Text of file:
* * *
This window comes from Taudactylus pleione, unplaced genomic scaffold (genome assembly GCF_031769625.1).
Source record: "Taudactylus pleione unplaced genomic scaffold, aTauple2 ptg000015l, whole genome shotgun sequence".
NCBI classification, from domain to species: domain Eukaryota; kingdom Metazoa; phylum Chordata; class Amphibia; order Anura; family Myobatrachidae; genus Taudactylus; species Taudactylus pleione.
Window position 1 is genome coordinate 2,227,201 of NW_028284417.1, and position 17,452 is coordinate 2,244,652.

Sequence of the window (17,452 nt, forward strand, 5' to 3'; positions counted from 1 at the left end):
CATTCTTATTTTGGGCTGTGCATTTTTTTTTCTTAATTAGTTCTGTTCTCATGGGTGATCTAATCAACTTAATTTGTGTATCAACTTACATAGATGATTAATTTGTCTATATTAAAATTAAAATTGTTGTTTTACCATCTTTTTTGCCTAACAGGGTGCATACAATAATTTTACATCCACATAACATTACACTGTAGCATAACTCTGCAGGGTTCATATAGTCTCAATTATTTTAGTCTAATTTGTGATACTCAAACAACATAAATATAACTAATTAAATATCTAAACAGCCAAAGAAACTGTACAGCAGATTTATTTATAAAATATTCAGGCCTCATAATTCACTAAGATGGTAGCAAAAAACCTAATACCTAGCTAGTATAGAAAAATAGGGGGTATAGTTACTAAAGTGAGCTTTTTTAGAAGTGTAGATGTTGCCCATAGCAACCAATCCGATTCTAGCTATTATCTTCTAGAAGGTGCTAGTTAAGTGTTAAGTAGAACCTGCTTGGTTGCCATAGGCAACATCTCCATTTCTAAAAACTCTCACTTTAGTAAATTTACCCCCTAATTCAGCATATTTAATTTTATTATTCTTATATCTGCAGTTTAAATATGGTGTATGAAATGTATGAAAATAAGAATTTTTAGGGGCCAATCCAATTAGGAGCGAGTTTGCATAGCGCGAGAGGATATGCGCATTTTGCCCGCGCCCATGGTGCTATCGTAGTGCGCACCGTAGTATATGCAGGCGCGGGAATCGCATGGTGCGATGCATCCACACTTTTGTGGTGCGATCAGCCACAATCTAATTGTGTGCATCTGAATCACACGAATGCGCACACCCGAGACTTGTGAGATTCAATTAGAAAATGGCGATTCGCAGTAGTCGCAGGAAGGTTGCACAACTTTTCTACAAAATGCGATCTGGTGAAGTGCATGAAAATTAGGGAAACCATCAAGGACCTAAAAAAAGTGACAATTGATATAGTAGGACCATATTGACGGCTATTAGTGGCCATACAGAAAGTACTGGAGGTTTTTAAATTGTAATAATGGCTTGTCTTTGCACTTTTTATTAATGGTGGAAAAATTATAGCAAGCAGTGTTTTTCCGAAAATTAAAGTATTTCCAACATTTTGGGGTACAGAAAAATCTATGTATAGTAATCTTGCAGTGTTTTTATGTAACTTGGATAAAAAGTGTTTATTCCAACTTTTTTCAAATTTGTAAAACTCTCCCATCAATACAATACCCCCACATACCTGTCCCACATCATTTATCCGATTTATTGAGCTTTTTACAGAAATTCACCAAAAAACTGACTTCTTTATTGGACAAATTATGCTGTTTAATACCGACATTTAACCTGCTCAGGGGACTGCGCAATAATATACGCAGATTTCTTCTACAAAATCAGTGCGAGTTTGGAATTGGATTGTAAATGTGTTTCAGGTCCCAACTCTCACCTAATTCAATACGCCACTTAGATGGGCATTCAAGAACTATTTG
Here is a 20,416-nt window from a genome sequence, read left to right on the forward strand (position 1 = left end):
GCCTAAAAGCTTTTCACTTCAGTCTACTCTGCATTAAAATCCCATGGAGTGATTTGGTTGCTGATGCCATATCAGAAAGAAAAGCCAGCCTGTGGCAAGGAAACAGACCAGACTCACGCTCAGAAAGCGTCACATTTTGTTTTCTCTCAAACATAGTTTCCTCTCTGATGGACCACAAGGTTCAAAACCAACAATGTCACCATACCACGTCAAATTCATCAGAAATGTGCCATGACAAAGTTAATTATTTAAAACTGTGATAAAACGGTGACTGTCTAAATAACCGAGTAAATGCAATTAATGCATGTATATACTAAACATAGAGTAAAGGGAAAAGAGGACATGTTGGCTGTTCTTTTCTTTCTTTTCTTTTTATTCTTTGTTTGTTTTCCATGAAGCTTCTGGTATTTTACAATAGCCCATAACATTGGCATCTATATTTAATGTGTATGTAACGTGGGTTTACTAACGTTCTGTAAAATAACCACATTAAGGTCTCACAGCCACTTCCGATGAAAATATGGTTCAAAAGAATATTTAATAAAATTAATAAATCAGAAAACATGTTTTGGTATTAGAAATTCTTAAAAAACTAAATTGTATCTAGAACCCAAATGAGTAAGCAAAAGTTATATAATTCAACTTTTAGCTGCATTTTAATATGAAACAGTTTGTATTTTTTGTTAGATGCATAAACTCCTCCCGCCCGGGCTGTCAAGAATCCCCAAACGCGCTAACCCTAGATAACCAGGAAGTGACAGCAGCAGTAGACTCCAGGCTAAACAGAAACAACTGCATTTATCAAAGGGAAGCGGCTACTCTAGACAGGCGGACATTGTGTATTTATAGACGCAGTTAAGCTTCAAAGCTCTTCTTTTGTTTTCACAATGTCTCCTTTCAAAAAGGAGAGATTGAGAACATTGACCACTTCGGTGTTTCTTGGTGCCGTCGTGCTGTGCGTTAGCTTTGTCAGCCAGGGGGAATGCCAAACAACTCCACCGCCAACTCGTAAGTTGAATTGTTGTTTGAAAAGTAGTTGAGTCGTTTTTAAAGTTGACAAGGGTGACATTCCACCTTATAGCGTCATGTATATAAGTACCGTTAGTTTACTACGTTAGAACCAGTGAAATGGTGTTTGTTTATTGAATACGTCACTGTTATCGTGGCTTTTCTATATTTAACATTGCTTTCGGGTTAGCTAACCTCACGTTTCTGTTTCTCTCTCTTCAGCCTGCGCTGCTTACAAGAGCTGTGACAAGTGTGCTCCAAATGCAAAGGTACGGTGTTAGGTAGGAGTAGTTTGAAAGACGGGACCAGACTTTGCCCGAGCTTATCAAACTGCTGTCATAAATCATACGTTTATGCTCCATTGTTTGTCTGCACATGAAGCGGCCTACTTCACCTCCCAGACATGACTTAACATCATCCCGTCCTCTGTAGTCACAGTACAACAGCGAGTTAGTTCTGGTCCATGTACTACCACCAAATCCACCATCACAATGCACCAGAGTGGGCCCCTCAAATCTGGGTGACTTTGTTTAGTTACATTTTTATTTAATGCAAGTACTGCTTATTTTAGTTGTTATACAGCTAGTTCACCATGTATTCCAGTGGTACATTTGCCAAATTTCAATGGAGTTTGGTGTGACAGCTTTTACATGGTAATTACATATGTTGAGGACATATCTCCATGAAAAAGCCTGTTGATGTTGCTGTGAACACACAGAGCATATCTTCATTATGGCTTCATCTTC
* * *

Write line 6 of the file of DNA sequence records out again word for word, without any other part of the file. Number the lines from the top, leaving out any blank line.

CATTCTTATTTTGGGCTGTGCATTTTTTTTTCTTAATTAGTTCTGTTCTCATGGGTGATCTAATCAACTTAATTTGTGTATCAACTTACATAGATGATTAATTTGTCTATATTAAAATTAAAATTGTTGTTTTACCATCTTTTTTGCCTAACAGGGTGCATACAATAATTTTACATCCACATAACATTACACTGTAGCATAACTCTGCAGGGTTCATATAGTCTCAATTATTTTAGTCTAATTTGTGATACTCAAACAACATAAATATAACTAATTAAATATCTAAACAGCCAAAGAAACTGTACAGCAGATTTATTTATAAAATATTCAGGCCTCATAATTCACTAAGATGGTAGCAAAAAACCTAATACCTAGCTAGTATAGAAAAATAGGGGGTATAGTTACTAAAGTGAGCTTTTTTAGAAGTGTAGATGTTGCCCATAGCAACCAATCCGATTCTAGCTATTATCTTCTAGAAGGTGCTAGTTAAGTGTTAAGTAGAACCTGCTTGGTTGCCATAGGCAACATCTCCATTTCTAAAAACTCTCACTTTAGTAAATTTACCCCCTAATTCAGCATATTTAATTTTATTATTCTTATATCTGCAGTTTAAATATGGTGTATGAAATGTATGAAAATAAGAATTTTTAGGGGCCAATCCAATTAGGAGCGAGTTTGCATAGCGCGAGAGGATATGCGCATTTTGCCCGCGCCCATGGTGCTATCGTAGTGCGCACCGTAGTATATGCAGGCGCGGGAATCGCATGGTGCGATGCATCCACACTTTTGTGGTGCGATCAGCCACAATCTAATTGTGTGCATCTGAATCACACGAATGCGCACACCCGAGACTTGTGAGATTCAATTAGAAAATGGCGATTCGCAGTAGTCGCAGGAAGGTTGCACAACTTTTCTACAAAATGCGATCTGGTGAAGTGCATGAAAATTAGGGAAACCATCAAGGACCTAAAAAAAGTGACAATTGATATAGTAGGACCATATTGACGGCTATTAGTGGCCATACAGAAAGTACTGGAGGTTTTTAAATTGTAATAATGGCTTGTCTTTGCACTTTTTATTAATGGTGGAAAAATTATAGCAAGCAGTGTTTTTCCGAAAATTAAAGTATTTCCAACATTTTGGGGTACAGAAAAATCTATGTATAGTAATCTTGCAGTGTTTTTATGTAACTTGGATAAAAAGTGTTTATTCCAACTTTTTTCAAATTTGTAAAACTCTCCCATCAATACAATACCCCCACATACCTGTCCCACATCATTTATCCGATTTATTGAGCTTTTTACAGAAATTCACCAAAAAACTGACTTCTTTATTGGACAAATTATGCTGTTTAATACCGACATTTAACCTGCTCAGGGGACTGCGCAATAATATACGCAGATTTCTTCTACAAAATCAGTGCGAGTTTGGAATTGGATTGTAAATGTGTTTCAGGTCCCAACTCTCACCTAATTCAATACGCCACTTAGATGGGCATTCAAGAACTATTTG